• 55°

Editorial: Bandwidth bandwagon?

What if the city had decided to invest in a newfangled communication network known as the telegraph back in the 19th century? Or, what if city leaders had decided, decades later, that there was a strong and abiding public interest in ensuring that every household had access to an electric typewriter?
As a fellow once sang, the times, they are achangin’ ó and the technologies of the day are always changing with them.
Such musings arise as the city of Salisbury considers launching a fiber-optic cable system that would cost about $30 million and would, in essence, create a new e-utility supplying homes and businesses with high-speed, high-capacity access to cyberspace, as well as offering new options for telephone and cable TV service. For the city, a fiber-optic-to-the-home system offers the possibility of linking two goals: Giving computer users better connectivity through greater bandwidth and offering a cyber selling point to attract more young, wired professionals to Salisbury.
No one can predict which technologies will endure (think safety pin) or which will go the way of the cassette tape, which is why venture capitalists need iron stomachs and titanium nerves. As Salisbury contemplates its fiber-optic future, less venturesome taxpayers, inevitably, will ask one question: How much is it going to cost me ó worst-case scenario? Based on initial feasibility studies, city officials believe the system could be launched using bond issues that system revenues would pay back and even show a profit within three years. Although the customer base isn’t large enough for a private company to install fiber optic lines to local homes and businesses, city officials are convinced that the business and residential market will soon be there and that it’s to the city’s advantage to tap into it now.
Salisbury is hardly alone in jumping onto the bandwidth bandwagon. Wilson is about to launch a fiber optic system, while some other N.C. cities have tapped into fiber optics in a smaller way by taking over existing networks. Back at the turn of the millennium, the state legislature also endorsed the idea that high-speed access is an important growth and development tool by creating the Rural Internet Access Authority (now the e-NC Authority) to help expand high-speed access into underserved areas.
Obviously, the Internet isn’t a passing fad, and high-speed access is fast becoming a necessity for even medium-duty online users. Still, it’s worth noting that only one resident showed up at a Tuesday hearing to cheer on this endeavor, although Councilman Paul Woodson said another local businessman had enthusiastically endorsed it. Granted, it’s the opposition that usually packs the house or fires off angry e-mails, not supporters. One public hearing isn’t a reliable gauge of community interest. And it may be that many residents simply aren’t familiar with the advantages of fiber optics, or the enhanced connectivity they offer.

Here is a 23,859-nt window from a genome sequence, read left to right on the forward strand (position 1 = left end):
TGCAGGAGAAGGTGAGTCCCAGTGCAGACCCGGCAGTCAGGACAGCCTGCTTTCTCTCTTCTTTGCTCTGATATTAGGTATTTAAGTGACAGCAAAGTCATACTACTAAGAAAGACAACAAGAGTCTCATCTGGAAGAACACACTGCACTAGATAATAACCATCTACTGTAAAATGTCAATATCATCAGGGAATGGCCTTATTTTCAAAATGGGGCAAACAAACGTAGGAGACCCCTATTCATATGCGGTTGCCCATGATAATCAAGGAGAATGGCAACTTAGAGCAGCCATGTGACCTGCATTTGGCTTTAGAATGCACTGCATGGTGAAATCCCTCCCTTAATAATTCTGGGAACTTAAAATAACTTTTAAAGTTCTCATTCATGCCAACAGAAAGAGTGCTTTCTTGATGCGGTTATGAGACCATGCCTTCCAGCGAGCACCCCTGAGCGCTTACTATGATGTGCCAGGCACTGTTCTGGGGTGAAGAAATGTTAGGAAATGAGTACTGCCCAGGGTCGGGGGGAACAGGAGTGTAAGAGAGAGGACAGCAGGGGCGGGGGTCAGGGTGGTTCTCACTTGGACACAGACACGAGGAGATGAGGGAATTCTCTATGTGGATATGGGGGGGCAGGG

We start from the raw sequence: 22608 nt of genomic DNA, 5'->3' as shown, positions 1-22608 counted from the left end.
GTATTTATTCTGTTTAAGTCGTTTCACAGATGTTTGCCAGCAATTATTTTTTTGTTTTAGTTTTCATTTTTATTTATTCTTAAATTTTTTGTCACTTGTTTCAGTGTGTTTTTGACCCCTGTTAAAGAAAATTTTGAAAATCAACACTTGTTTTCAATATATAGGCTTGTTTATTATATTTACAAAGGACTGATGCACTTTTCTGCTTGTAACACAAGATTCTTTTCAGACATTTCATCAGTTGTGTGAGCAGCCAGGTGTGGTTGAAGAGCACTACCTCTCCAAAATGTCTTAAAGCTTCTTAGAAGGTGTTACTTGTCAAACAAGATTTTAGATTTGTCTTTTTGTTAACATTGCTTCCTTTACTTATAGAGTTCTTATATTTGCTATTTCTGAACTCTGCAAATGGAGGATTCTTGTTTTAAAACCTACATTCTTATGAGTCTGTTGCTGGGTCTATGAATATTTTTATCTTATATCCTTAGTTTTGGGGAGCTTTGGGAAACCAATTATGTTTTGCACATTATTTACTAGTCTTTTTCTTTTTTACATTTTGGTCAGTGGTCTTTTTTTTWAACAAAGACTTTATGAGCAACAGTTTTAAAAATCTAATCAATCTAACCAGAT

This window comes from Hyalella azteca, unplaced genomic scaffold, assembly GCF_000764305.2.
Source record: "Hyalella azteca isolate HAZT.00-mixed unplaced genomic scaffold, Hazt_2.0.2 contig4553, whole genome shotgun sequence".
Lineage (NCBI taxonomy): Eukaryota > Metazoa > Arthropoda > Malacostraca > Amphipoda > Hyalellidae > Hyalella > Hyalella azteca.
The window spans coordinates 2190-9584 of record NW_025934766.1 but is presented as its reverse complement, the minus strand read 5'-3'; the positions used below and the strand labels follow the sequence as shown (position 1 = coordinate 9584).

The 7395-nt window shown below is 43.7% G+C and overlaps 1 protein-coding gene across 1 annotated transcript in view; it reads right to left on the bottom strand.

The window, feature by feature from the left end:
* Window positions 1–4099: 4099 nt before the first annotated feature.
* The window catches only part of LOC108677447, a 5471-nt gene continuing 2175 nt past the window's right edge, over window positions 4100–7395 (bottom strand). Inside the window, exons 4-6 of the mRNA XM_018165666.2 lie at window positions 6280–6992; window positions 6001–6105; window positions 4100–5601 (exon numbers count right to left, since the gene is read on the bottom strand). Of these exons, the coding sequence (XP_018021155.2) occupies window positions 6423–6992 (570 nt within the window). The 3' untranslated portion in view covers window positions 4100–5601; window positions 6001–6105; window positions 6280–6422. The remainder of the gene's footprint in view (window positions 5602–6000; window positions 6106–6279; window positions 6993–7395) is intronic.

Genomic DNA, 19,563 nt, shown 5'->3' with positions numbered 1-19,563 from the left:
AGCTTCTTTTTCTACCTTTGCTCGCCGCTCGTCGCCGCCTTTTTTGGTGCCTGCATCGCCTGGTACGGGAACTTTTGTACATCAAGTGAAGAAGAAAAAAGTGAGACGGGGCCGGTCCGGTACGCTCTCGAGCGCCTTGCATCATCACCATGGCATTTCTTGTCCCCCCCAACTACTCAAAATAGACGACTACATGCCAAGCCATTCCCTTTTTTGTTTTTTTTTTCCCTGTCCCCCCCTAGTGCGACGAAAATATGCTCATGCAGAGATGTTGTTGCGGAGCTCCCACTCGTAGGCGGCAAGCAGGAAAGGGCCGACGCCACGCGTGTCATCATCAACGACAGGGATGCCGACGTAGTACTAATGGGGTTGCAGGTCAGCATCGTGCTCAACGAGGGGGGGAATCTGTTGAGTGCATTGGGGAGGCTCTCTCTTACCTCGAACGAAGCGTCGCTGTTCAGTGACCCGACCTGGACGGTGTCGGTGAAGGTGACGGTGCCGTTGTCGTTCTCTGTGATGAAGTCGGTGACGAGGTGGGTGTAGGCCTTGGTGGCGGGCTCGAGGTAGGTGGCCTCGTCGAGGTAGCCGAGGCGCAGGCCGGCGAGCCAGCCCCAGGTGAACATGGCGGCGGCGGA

In that case, the city may need to use some old-style communication strategies to whip up interest in this brave new frontier. While there’s a persuasive argument that the city has an interest in providing this 21st century infrastructure to its citizens, it needs to make sure the market is there ó or will be in the near future. Meanwhile, anybody want to buy some typewriters?

Comments

Comments closed.

Education

A.L. Brown celebrates seniors with signing day

Business

Rebounding, but not recovered: Rowan County tourism begins challenging path toward normalcy

High School

High school baseball: Padgett leads Mustangs; 100th win for West coach Graham

Coronavirus

RSS superintendent, Board of Health discuss strategies for increasing student vaccination rates

Nation/World

Gas stations report shortages as pipeline shutdown drags on

News

Lawyers: Black man didn’t drive into deputies who shot him

Nation/World

Liz Cheney says Trump and GOP backers threaten democracy

Coronavirus

Rowan Health Department clarifies county’s COVID-19 death total is 301

Landis

Landis approves new land development ordinance, zoning map

Landis

Landis approves body camera, stun gun purchase for public safety officers

Crime

One charged, another dead on sheriff’s most wanted list

Crime

No injuries after car shot eight times on Old Concord Road

Education

RSS talks first steps for new federal relief totaling $66 million

China Grove

Gary’s Barbecue staff, customers look back at 50 years

News

Salisbury Lions Club names Person of the Year, Lion of the Year at 78th annual banquet

Education

Student COVID-19 numbers show first decline since plan A

High School

High school golf: Fowler competes in state tournament

News

Amazon announces new distribution center for North Carolina

News

House passes bill to bar Cooper from mandating COVID shot

Coronavirus

Rowan County sees death 302 from COVID-19; Health Department to host final mass vaccine clinic

Ask Us

Ask Us: What happened to work on South Fulton Street home?

Crime

Blotter: Woman says she was shot in hand on Lincolnton Road

Crime

Rowan Sheriff’s Office charges Salisbury man with operating illegal gambling business

Crime

Blotter: Rockwell man arrested on felony drug, breaking and entering charges